Our Right to Trial by Jury Is Under Attack. Will SCOTUS Save Us?Posted: March 30, 2017
The Constitution guarantees our right to a jury trial in “all criminal prosecutions.” Our commitment to this constitutional safeguard is tested when the government haughtily claims a trial isn’t necessary…
Earlier this week, the Supreme Court heard oral arguments in Lee v. United States.
In 1982, Jae Lee came to the United States from South Korea as a child. Now 48 years old, Lee has lived in the U.S. as a lawful permanent resident for decades. In 2009, he pled guilty to a drug crime after his lawyer assured him that he could not be deported as a result.
As it turned out, Lee received bad legal advice. His conviction made Lee subject to mandatory removal, meaning that after serving several years in prison, he would eventually be deported to South Korea and essentially banished from the U.S.
When Lee learned of this mistake, he asked the court to vacate his plea, arguing that his counsel’s assistance was ineffective and he only pled guilty because of the recommendation from his lawyer.
He wants to take his case before a jury. The district court denied this motion because of the overwhelming evidence against Lee, ruling that his conviction at trial was so certain that his counsel’s bad advice didn’t actually harm him, particularly given the much longer prison sentence he would receive if convicted after trial.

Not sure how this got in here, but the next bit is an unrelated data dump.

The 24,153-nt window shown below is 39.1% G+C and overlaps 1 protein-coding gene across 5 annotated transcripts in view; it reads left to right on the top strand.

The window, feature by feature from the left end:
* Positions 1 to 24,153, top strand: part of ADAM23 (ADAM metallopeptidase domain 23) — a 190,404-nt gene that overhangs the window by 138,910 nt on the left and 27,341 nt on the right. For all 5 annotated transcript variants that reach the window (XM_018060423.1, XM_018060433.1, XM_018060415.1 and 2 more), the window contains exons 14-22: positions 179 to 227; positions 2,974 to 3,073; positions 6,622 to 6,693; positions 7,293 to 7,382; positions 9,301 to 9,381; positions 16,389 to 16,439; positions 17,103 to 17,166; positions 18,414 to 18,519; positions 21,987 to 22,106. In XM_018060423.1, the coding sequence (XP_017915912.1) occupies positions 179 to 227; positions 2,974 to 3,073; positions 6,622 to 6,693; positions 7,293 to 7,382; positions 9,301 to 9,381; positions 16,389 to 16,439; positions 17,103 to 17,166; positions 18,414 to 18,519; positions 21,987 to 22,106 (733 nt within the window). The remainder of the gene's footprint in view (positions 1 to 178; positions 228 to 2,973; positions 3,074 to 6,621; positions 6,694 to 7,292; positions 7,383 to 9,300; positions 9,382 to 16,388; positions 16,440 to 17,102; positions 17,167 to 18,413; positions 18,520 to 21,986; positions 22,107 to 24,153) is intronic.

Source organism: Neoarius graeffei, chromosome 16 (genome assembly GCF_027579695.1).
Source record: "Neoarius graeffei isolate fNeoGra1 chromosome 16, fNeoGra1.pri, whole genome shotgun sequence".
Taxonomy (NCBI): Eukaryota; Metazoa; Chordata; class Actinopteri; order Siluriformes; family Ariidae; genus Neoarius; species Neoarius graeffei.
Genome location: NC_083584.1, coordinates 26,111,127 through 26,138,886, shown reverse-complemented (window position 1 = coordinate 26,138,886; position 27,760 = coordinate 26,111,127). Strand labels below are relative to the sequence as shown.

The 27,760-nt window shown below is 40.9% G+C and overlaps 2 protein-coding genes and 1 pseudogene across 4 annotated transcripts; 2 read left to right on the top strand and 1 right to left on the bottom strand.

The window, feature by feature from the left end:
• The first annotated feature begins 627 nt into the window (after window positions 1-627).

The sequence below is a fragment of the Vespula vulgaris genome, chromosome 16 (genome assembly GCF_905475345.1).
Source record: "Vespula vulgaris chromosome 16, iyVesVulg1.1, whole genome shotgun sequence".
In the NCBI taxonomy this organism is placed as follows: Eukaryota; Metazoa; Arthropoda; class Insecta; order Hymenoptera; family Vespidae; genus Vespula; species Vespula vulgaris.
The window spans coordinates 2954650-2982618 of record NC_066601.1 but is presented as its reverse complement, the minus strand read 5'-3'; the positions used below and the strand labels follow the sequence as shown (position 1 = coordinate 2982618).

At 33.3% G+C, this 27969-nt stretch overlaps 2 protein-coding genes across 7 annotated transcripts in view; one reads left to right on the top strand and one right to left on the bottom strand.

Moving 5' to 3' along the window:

The U.S. Court of Appeals for the Sixth Circuit agreed that a jury wasn’t needed to determine Lee’s guilt and that denying the “chance to throw a Hail Mary at trial is not prejudicial” and therefore doesn’t violate Lee’s Sixth Amendment right to a jury trial.
Federal prosecutors say there’s no need for a trial because the evidence against Lee is strong, but our constitutional right to trial by jury doesn’t depend on the government’s assessment of its own case.
The U.S. Court of Appeals for the Sixth Circuit reasoned that that the only chance Lee had was acquittal by “jury nullification,” which is the doctrine that says a jury can return a “not guilty” verdict even after it has concluded that the person on trial violated the law. Why order a new trial based upon an idea so irrational and antiquated, the Court reasoned.
Well, for one thing, there’s nothing wrong with jury nullification. The Framers of our Constitution believed that jury nullification was part and parcel of what a jury trial was all about.
The Supreme Court itself has noted that the jury is supposed to be the “conscience of the community” and should check the government when necessary to protect individuals from injustice or oppression. The jury cannot perform that function if it is told that it must always apply the law mechanically, without regard to justice.
Lee is now pressing the matter at the Supreme Court, which heard his argument earlier this week.
Jae Lee is facing prison time and banishment from the United States. Before that happens, Lee wants to have his day in court. The Constitution is supposed to guarantee his right to trial by jury. We will soon see whether the Supreme Court will come to the defense of that guarantee.